A well-constructed brass instrument mouthpiece should have a medium-wide rim with a fairly sharp inner edge. If the mouthpiece is properly placed, it will permit the lips to move slightly forward and backward. For high tones, a player will draw the lips farther back; while for low tones, the lip muscles will relax, permitting the lips to protrude. A sharp rim will not cut the lip if the flat face of the mouthpiece rim is placed on the lips in (or slightly above) a horizontal position, with the mouthpiece at a 90 degree angle against the front teeth. A sharp inner edge against the lip will automatically remind the player that the instrument is not being held correctly. The use of a mouthpiece without a sharp inner edge is not recommended, as it would not allow sufficient surface to distribute pressure over the lips. A too-rounded rim will dig into the lips, limiting the player’s endurance.
A player with a normal embouchure and fairly muscular lips should prefer a medium-wide rim, which will allow both flexibility and endurance. A toowide rim will clamp down lip muscles and embouchure flexibility, and the effect will be noticeable on quick tonal changes.
Players with very thick lips, however, can use a wide rim to advantage, as a medium-wide rim might dig into the soft tissues of the lips and interfere with the blood circulation. Players who cannot overcome the habit of “forcing” high tones, or band members who occasionally smack the mouthpiece against the lips while marching may also consider it advantageous to use wide-rimmed mouthpieces. However, even very thicklipped musicians and marching band musicians should prefer medium-wide rims if they do not feel hindered in using them, for mouthpieces with extra-wide rims encourage a player to use too much pressure for the high notes instead of relying on the lip muscles to do the work.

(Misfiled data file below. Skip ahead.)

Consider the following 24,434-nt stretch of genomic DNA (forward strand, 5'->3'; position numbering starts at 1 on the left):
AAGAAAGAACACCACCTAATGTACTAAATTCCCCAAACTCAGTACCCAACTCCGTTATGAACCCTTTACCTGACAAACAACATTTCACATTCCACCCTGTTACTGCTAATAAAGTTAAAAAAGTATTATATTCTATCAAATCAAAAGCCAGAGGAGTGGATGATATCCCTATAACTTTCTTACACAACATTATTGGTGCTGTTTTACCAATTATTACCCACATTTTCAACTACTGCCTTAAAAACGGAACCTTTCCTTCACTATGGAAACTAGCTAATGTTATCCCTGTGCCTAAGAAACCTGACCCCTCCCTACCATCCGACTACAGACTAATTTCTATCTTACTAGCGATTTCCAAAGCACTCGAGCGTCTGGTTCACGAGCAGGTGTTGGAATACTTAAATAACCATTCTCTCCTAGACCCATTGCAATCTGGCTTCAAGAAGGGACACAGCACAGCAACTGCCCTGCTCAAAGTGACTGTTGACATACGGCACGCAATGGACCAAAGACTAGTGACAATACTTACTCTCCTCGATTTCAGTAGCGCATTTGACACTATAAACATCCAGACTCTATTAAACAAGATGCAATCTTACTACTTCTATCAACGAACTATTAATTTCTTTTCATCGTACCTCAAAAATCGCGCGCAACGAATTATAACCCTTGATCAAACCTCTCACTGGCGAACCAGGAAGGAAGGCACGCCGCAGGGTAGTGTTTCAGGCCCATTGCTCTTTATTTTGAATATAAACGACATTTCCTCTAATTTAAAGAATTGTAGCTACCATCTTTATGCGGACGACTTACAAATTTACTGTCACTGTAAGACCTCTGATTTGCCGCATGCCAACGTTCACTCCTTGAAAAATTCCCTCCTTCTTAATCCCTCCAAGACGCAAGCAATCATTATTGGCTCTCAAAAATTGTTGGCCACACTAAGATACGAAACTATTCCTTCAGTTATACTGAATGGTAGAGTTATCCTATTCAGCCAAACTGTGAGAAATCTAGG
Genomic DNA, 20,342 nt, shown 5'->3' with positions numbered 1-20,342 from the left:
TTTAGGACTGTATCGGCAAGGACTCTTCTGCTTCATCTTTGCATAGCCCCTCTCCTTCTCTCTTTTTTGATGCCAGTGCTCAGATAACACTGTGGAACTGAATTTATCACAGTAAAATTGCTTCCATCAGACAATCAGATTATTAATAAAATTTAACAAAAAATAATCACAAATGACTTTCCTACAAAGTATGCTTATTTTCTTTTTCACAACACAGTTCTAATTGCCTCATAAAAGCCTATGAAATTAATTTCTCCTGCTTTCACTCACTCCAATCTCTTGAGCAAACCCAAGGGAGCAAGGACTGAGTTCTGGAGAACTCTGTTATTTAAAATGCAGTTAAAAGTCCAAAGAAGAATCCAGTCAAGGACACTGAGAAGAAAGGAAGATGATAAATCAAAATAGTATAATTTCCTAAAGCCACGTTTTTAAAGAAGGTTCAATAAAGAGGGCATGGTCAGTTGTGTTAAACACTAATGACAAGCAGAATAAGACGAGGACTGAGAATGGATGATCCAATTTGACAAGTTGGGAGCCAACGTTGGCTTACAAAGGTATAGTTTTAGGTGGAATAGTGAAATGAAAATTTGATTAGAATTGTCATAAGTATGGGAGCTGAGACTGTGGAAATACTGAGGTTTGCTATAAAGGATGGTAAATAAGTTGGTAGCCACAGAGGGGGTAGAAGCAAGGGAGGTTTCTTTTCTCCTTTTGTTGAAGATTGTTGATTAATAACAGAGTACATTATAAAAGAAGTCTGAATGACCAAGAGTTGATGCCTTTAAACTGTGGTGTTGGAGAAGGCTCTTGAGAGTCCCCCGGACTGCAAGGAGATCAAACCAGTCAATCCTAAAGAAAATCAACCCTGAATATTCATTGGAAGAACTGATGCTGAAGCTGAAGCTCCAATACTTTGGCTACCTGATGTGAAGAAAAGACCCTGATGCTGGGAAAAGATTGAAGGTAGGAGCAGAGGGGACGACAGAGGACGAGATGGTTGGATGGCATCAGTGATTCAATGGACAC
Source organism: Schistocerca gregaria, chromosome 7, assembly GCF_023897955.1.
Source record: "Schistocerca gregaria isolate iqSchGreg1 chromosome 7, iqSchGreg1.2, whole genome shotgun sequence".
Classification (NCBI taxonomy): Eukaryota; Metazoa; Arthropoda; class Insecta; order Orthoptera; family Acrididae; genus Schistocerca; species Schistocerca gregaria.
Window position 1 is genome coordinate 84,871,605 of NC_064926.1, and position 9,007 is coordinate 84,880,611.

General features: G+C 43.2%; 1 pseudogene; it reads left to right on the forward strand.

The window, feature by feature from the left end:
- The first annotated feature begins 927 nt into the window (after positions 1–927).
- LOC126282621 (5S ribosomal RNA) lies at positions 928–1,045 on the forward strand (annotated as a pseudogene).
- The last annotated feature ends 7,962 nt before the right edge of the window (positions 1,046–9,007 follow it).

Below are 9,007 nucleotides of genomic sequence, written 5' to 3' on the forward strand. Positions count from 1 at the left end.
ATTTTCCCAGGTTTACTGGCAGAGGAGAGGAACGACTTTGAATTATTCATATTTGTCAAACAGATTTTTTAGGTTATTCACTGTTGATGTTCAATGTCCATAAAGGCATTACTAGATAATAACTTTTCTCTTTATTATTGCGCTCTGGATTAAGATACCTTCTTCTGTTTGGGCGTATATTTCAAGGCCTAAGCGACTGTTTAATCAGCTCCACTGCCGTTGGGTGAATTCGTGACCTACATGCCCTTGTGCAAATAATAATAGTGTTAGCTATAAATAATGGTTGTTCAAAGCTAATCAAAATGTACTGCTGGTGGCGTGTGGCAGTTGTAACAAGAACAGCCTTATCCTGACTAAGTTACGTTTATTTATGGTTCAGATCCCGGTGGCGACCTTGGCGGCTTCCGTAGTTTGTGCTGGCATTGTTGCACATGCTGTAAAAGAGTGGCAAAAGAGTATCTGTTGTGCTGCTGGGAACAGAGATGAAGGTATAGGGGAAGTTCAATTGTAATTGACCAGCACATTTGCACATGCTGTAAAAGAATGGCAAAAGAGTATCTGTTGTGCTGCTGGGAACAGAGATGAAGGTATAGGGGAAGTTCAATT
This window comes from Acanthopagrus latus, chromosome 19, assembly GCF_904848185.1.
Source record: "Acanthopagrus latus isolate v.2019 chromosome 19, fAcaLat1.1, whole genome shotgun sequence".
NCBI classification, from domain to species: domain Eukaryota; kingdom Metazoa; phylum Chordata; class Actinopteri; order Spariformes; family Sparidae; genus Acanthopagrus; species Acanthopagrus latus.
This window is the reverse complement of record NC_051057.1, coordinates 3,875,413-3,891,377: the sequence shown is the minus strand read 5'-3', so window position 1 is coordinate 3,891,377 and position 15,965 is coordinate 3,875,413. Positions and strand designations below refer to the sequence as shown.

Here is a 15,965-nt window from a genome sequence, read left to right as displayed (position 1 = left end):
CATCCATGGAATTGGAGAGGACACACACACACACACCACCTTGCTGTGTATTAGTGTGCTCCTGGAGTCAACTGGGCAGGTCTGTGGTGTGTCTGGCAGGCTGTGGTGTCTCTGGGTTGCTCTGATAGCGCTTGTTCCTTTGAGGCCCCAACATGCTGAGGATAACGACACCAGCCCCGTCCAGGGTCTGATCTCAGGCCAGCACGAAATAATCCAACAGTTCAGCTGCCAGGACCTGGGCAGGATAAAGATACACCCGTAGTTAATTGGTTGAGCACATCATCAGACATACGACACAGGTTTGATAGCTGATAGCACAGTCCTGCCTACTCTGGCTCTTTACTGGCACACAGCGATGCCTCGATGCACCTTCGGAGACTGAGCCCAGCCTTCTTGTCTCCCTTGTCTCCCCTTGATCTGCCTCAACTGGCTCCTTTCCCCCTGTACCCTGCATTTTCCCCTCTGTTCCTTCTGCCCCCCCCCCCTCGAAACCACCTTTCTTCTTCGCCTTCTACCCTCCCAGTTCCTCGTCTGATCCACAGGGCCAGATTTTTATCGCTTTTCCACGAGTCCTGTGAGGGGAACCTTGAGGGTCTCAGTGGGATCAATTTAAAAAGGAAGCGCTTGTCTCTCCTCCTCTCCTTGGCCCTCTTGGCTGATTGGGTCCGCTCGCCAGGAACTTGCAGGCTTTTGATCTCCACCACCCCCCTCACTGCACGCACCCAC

A narrow rim offers a trumpet ortrombone player greater flexibility, but it tends to dig into the flesh of the lips, cutting off free blood circulation and decreasing endurance. Horn players often prefer a medium-narrow rim because their instrument covers so wide a range (a fourth lower than a trombone and almost as high as a trumpet). The medium-narrow rim enables the horn player to move the lips much more easily; the lips will be able to protrude for the low tones and retract for the high tones.